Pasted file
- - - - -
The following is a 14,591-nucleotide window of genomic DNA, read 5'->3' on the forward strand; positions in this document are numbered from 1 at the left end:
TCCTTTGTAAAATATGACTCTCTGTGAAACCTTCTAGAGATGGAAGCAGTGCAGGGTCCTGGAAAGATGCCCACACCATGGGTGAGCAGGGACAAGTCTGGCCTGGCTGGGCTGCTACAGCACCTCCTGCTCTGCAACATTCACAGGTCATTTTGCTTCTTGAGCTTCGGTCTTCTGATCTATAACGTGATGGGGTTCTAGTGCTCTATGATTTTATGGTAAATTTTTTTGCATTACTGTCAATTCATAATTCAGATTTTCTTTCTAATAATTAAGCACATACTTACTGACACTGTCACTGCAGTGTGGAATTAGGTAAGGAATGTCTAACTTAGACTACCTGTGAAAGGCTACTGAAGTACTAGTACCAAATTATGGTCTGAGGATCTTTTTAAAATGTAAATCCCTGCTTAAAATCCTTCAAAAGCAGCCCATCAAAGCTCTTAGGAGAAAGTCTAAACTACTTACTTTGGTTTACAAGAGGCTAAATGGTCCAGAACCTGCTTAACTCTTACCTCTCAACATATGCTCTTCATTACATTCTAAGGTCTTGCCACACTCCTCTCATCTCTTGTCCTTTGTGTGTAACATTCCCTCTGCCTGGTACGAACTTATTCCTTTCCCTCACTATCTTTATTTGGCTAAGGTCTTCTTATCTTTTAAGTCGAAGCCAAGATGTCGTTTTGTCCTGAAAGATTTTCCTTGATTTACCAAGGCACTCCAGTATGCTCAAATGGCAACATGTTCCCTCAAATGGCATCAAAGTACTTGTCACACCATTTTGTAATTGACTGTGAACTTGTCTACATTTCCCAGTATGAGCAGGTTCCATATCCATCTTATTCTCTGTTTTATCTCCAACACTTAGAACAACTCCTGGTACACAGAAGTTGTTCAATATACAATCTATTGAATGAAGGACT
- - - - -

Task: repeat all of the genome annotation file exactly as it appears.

The following is a 14,591-nucleotide window of genomic DNA, read 5'->3' on the forward strand; positions in this document are numbered from 1 at the left end:
TCCTTTGTAAAATATGACTCTCTGTGAAACCTTCTAGAGATGGAAGCAGTGCAGGGTCCTGGAAAGATGCCCACACCATGGGTGAGCAGGGACAAGTCTGGCCTGGCTGGGCTGCTACAGCACCTCCTGCTCTGCAACATTCACAGGTCATTTTGCTTCTTGAGCTTCGGTCTTCTGATCTATAACGTGATGGGGTTCTAGTGCTCTATGATTTTATGGTAAATTTTTTTGCATTACTGTCAATTCATAATTCAGATTTTCTTTCTAATAATTAAGCACATACTTACTGACACTGTCACTGCAGTGTGGAATTAGGTAAGGAATGTCTAACTTAGACTACCTGTGAAAGGCTACTGAAGTACTAGTACCAAATTATGGTCTGAGGATCTTTTTAAAATGTAAATCCCTGCTTAAAATCCTTCAAAAGCAGCCCATCAAAGCTCTTAGGAGAAAGTCTAAACTACTTACTTTGGTTTACAAGAGGCTAAATGGTCCAGAACCTGCTTAACTCTTACCTCTCAACATATGCTCTTCATTACATTCTAAGGTCTTGCCACACTCCTCTCATCTCTTGTCCTTTGTGTGTAACATTCCCTCTGCCTGGTACGAACTTATTCCTTTCCCTCACTATCTTTATTTGGCTAAGGTCTTCTTATCTTTTAAGTCGAAGCCAAGATGTCGTTTTGTCCTGAAAGATTTTCCTTGATTTACCAAGGCACTCCAGTATGCTCAAATGGCAACATGTTCCCTCAAATGGCATCAAAGTACTTGTCACACCATTTTGTAATTGACTGTGAACTTGTCTACATTTCCCAGTATGAGCAGGTTCCATATCCATCTTATTCTCTGTTTTATCTCCAACACTTAGAACAACTCCTGGTACACAGAAGTTGTTCAATATACAATCTATTGAATGAAGGACT